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What Is The Mysterious Dark Web? And Is It A Hero Or A Villain?

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By Kabir Sharma

The dark web first came into mainstream knowledge with the FBI’s crackdown of the online drug marketplace Silk Road in 2013. There is lots of news about it once again: the much debated trial and life sentence given to Ross Ulbricht (Dread Pirate Roberts, founder of Silk Road) a few months ago; Europol starting a training program to catch dark web cybercriminals; rising interest in the encryption following Edward Snowden’s revelations on worldwide online mass surveillance; and Wikileaks once again accepting anonymous leaks on their dark web portal, after a four year long gap.

the dark web
The dark web refers to web content that exists on ‘dark nets’, networks requiring specific software to access. One such is the Tor (The Onion Router) network, which jumbles up IP addresses by randomly relaying the traffic between users worldwide. So if you, sitting in India, are viewing a website hosted in the UK, it could appear someone from New Zealand was viewing content from South Africa. The dark web forms a very small part of the Deep Web, which is all the content not indexed by search engines. This is estimated to be 96% of the web’s information, though it is largely just password protected databases like those of various journals and scientific organizations, private albums, intranets, etc.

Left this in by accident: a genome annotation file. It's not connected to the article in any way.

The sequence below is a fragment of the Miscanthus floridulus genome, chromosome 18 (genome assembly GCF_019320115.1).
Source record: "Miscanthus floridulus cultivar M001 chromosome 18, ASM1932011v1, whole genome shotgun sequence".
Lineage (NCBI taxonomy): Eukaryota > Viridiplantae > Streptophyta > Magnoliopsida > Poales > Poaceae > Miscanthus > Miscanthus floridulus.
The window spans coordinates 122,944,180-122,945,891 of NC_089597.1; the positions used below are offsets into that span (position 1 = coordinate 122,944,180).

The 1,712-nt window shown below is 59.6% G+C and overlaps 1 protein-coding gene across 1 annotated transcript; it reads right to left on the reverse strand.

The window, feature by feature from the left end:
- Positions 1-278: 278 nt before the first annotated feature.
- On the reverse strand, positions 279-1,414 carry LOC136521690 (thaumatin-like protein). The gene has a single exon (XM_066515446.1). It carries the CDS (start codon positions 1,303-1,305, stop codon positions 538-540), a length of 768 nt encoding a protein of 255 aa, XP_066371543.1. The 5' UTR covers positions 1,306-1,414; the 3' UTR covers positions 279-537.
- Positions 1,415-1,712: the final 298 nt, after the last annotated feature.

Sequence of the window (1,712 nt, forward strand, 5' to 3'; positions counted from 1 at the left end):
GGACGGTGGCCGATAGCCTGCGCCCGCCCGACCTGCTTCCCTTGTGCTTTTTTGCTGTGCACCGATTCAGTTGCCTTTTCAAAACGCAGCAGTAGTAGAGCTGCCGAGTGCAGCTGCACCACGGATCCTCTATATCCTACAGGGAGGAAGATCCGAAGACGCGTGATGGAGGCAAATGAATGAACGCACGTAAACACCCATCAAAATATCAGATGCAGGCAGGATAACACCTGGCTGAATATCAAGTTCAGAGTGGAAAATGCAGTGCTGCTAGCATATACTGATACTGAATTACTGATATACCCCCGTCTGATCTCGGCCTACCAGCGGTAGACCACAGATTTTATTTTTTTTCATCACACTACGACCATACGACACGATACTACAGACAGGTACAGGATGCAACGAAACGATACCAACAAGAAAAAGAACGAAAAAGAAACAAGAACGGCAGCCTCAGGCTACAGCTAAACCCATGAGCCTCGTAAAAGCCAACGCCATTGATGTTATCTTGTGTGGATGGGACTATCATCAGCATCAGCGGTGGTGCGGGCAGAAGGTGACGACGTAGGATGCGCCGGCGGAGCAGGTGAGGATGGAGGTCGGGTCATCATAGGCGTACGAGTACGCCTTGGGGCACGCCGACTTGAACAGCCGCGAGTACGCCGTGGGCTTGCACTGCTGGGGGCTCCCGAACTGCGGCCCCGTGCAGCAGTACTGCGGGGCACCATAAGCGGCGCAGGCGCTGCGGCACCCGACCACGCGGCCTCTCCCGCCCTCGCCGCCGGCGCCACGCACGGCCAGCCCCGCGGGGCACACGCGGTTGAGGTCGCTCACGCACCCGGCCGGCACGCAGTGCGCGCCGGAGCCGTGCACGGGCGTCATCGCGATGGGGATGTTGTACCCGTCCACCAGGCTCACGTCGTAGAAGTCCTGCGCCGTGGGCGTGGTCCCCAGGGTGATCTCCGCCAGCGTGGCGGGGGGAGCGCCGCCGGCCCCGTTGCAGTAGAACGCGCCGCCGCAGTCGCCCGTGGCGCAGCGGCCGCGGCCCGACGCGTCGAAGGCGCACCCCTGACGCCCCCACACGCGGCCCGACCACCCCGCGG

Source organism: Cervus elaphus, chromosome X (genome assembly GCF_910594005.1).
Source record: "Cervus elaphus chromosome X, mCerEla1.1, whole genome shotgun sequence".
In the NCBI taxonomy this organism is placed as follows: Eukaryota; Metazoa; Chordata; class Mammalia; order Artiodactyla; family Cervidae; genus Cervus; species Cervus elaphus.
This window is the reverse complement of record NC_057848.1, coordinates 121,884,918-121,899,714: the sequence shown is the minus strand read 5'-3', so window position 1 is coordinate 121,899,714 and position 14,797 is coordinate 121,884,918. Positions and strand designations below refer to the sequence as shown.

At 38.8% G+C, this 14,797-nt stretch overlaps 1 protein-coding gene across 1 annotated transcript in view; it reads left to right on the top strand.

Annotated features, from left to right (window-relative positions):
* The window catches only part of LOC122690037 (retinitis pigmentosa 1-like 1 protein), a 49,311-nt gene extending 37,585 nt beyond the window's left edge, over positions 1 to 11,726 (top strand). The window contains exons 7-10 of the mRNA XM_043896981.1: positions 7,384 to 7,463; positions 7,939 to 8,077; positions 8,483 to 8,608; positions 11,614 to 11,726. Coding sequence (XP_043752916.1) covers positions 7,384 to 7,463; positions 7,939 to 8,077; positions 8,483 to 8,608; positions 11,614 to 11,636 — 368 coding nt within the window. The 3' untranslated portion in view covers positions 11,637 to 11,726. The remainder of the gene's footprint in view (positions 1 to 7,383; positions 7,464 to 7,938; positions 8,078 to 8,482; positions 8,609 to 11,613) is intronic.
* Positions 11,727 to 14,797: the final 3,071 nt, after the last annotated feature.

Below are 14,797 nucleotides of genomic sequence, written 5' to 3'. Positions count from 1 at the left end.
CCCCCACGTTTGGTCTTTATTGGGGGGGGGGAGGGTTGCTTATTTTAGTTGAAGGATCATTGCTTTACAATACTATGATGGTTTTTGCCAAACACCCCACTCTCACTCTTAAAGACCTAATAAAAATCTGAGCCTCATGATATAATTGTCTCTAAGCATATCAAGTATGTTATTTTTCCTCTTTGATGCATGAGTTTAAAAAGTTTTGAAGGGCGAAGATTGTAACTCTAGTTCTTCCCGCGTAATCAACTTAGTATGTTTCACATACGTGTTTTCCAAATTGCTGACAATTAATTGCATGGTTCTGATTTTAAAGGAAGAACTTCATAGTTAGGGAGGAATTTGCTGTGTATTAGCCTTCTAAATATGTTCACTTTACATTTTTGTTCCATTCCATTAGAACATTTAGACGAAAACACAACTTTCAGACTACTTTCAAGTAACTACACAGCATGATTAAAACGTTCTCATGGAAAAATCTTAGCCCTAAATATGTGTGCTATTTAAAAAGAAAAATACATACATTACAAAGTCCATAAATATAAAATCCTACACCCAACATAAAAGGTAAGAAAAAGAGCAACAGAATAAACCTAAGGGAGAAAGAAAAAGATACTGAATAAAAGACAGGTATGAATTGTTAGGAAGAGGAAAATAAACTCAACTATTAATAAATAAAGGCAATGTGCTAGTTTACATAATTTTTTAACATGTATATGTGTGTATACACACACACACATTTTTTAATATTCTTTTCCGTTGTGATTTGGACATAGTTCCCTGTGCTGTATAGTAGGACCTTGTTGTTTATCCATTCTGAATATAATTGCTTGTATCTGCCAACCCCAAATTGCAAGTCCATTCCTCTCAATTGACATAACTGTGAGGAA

Though it isn’t easy to study activity on the dark web, a 2014 study found the most requested type of content on Tor related to its darkest activity: child abuse, in the forms of child pornography and pedophilia. There have been arguments to explain why this could be a false result, including the fact that many of those visitors would have been child porn investigators; however the fact that it allows child abusers to work with impunity, is something even the staunchest dark web supporters find hard to counter. Still, it is important to note that the Internet Watch Foundation found out of the total 31,266 URLs containing child porn images online, only 51 were hosted on the dark web.

Other illicit things such as drugs, weapons and explosives, services of hackers and hit men, fake IDs and bank notes, are readily available on the dark web as well. However, the dark web’s contribution to such activities web-wide is again small. Websites selling drugs and other ‘dark web’ items are also far more on the regular web. The Tor Project claims only 1.5 percent of overall traffic on its anonymous network is to do with hidden sites, the rest of the users use Tor just to hide their regular browsing habits.

Surveillance, Whistleblowers And The Dark Web

The debate between those resolutely for and against mass surveillance by governments, fought over concerns of privacy versus security is an ongoing one, and one that can only be resolved if adequate legal checks and balances are put in place. For example, the passing of the Freedom Act in the U.S. this year, responding to the uproar that followed Snowden’s revelations on the NSA (National Security Agency)’s PRISM project has been a significant step forward. Snowden had revealed to what level the NSA was spying on millions of non-suspects, collecting material to potentially squelch dissent or intimidate those fighting to make corporate and state power more accountable.

In India, neither the Congress nor the BJP governments took parliamentary sanction for the Central Monitoring System (our version of PRISM) being enforced across the country this year. Present laws governing tapping, the Indian Telegraph Act and IT Act, were made before the concept of mass surveillance, and are not up to the task of providing the checks required.